Tag Archives: publication

Call for stories and recipes

In honor of our friend and partner Dixie Reale, we are seeking recipes and stories for a new anthology of recipes from the Snake River Plain. Dixie wrote a weekly column from 1999 to 2009 for The Times-News and its supplement the Ag Weekly called “Grandma’s Recipe Box.” She was always sharing her recipes along with funny anecdotal stories. In that tradition we are looking for recipes and the stories behind them. The stories may be fiction, non-fiction, poetry or essays related to a family recipe.

 

Submission Guidelines:

 

1) The following word limits will be considered:

For fiction, nonfiction, essays and poetry – a story up to 500 words. Recipes are not included in the word count.

 

2) You may submit more than one recipe. There is no entry fee.

 

3) Preference will be given to Idaho writers and/or recipes relating to Idaho.

 

4) Use standard manuscript format—double-spaced, 12pt serif font Times, Times New Roman, or Courier New with one-inch margins. Poetry may be single-spaced. Please incorporate your submission into the body of an email or attach entry as a PDF file. No other attachments will be opened. 

 

5) Include your name, address, email address, phone number and word count with your submission.

 

6) Submissions will be accepted until April 1, 2014. We plan to release the anthology in the fall of 2014. Please send submissions to otherbunchpress@hotmail.com. Please put the words “recipe anthology submission” in the subject line. We will accept email entries only. You can submit your entry here.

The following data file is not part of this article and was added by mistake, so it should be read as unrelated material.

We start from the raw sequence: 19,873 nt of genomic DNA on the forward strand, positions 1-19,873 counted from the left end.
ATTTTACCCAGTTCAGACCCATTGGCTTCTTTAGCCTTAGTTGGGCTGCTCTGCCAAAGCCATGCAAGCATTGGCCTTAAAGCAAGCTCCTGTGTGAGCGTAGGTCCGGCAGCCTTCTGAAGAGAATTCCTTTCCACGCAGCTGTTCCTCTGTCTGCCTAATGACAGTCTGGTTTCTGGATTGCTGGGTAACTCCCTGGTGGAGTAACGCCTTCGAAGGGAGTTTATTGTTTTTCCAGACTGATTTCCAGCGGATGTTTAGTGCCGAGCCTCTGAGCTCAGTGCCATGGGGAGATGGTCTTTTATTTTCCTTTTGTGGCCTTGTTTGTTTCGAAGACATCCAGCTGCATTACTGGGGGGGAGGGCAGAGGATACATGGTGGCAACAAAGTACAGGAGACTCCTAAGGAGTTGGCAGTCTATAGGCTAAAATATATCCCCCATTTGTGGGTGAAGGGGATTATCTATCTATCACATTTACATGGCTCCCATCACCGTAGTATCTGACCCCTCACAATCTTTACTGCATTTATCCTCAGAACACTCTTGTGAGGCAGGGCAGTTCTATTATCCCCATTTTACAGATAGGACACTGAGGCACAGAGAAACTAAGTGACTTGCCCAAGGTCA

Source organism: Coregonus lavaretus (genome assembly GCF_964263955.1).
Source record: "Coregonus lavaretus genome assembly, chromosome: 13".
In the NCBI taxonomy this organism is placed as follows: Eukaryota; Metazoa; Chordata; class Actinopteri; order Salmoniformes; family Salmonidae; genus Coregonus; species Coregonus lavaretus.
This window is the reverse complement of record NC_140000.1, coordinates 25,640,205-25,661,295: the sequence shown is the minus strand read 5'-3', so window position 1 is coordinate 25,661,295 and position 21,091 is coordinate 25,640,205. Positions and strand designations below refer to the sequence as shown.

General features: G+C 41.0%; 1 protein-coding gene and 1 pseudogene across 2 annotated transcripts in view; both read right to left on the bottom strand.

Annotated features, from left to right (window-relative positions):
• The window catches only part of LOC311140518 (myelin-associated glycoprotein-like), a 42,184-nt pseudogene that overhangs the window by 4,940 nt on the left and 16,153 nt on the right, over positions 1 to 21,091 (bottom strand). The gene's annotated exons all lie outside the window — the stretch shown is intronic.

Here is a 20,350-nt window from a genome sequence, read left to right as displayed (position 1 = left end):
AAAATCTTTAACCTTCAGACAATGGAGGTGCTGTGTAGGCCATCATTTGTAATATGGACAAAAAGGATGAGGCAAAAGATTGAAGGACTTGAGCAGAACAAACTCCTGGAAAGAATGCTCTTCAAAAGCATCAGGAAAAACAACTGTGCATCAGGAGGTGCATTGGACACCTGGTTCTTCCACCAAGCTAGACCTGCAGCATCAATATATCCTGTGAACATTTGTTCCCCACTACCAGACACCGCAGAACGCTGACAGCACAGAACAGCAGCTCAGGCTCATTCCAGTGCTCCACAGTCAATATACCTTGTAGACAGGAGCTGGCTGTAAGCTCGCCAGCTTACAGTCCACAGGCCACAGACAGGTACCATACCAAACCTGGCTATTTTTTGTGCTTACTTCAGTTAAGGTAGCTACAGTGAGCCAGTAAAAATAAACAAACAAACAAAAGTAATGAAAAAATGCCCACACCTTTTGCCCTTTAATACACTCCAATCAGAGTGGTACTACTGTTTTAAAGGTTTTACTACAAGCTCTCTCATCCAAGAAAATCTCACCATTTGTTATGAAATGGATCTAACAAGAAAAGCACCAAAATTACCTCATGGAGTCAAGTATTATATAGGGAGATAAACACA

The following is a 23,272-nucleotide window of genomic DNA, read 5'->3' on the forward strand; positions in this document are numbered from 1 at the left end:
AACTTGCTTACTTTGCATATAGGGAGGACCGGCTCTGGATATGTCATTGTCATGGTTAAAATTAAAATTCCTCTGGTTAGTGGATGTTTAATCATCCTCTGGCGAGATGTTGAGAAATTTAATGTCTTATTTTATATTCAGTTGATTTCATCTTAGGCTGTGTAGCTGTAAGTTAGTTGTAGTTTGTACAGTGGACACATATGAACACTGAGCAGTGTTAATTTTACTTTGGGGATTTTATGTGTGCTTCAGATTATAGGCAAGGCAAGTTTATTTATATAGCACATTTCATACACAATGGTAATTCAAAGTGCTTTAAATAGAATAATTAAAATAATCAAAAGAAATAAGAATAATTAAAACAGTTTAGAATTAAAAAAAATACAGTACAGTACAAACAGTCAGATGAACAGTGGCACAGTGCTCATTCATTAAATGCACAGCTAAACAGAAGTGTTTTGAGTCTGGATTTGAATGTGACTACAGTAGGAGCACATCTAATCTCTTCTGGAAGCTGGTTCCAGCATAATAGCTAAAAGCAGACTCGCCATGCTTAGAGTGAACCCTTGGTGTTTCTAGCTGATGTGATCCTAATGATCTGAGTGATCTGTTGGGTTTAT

7) If your story is accepted, you will receive one printed copy of the book.

 

Dixie loved to write and we would encourage you to have fun writing. We envision this anthology as a collection of great Idaho recipes and stories. This is your opportunity to share your family’s favorite recipe with others as well as see some of your work in print.

 

For inspiration check out Dixie’s story and recipe Celebrate harvest bounty with fresh fruit printed in the Ag Weekly on August 29, 2009. 

 

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Filed under Archives 2014, recipes

Philosophizing on writing

During dinner one evening, my friend and I talked about family, what’s happening in the world and our backyard, but ultimately the discussion turned to writing. Our usual chat over sushi.

We each had stories that we were working on, so we brainstormed ideas, ironed out character bumps, filled in plot holes.

But that night, the talk turned deeper, to the basics of why we sit in front of the computer and produce thoughts, characters, words, stories, essays and poems. The question was what do we want to get out of writing.

It was a damn good question.

My friend said that while having her work published would be great, she strived for perfection. To make each word and sentence count, to make each meaningful and to make the story go forward. That was what was keeping her writing.

“And you’re writing for the money,” she said.

“No,” I answered. I wrote so that I could get to a place where I would have the freedom to write full-time.

I think we both said aloud something we had probably been thinking for a long time — What we wanted to get out of the writing.

That is a good question for all to ask.